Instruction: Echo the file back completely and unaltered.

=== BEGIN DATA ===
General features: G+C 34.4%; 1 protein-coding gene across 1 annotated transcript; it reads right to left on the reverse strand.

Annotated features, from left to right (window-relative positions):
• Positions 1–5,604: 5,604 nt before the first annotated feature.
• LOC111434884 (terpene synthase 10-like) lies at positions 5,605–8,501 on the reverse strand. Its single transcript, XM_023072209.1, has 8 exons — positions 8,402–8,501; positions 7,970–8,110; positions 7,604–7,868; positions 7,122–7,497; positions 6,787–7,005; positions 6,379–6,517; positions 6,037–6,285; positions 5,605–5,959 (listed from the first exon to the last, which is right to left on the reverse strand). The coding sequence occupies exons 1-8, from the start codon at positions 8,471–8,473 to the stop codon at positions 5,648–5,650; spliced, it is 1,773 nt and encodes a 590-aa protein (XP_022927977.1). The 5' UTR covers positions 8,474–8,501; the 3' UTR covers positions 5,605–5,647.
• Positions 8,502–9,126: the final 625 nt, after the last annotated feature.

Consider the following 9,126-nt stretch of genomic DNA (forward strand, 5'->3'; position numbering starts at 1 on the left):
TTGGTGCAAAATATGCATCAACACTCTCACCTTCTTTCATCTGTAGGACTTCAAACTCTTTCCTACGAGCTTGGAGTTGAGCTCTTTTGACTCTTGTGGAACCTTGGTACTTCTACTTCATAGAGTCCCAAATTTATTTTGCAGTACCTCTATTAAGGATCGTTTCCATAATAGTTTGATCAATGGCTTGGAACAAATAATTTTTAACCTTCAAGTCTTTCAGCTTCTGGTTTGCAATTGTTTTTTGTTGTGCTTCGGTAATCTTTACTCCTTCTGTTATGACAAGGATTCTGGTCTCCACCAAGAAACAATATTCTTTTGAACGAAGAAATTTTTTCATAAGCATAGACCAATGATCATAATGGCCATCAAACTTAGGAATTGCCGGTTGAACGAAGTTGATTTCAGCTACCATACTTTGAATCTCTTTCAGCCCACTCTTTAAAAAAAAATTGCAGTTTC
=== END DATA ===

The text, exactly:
General features: G+C 34.4%; 1 protein-coding gene across 1 annotated transcript; it reads right to left on the reverse strand.

Annotated features, from left to right (window-relative positions):
• Positions 1–5,604: 5,604 nt before the first annotated feature.
• LOC111434884 (terpene synthase 10-like) lies at positions 5,605–8,501 on the reverse strand. Its single transcript, XM_023072209.1, has 8 exons — positions 8,402–8,501; positions 7,970–8,110; positions 7,604–7,868; positions 7,122–7,497; positions 6,787–7,005; positions 6,379–6,517; positions 6,037–6,285; positions 5,605–5,959 (listed from the first exon to the last, which is right to left on the reverse strand). The coding sequence occupies exons 1-8, from the start codon at positions 8,471–8,473 to the stop codon at positions 5,648–5,650; spliced, it is 1,773 nt and encodes a 590-aa protein (XP_022927977.1). The 5' UTR covers positions 8,474–8,501; the 3' UTR covers positions 5,605–5,647.
• Positions 8,502–9,126: the final 625 nt, after the last annotated feature.

Consider the following 9,126-nt stretch of genomic DNA (forward strand, 5'->3'; position numbering starts at 1 on the left):
TTGGTGCAAAATATGCATCAACACTCTCACCTTCTTTCATCTGTAGGACTTCAAACTCTTTCCTACGAGCTTGGAGTTGAGCTCTTTTGACTCTTGTGGAACCTTGGTACTTCTACTTCATAGAGTCCCAAATTTATTTTGCAGTACCTCTATTAAGGATCGTTTCCATAATAGTTTGATCAATGGCTTGGAACAAATAATTTTTAACCTTCAAGTCTTTCAGCTTCTGGTTTGCAATTGTTTTTTGTTGTGCTTCGGTAATCTTTACTCCTTCTGTTATGACAAGGATTCTGGTCTCCACCAAGAAACAATATTCTTTTGAACGAAGAAATTTTTTCATAAGCATAGACCAATGATCATAATGGCCATCAAACTTAGGAATTGCCGGTTGAACGAAGTTGATTTCAGCTACCATACTTTGAATCTCTTTCAGCCCACTCTTTAAAAAAAAATTGCAGTTTC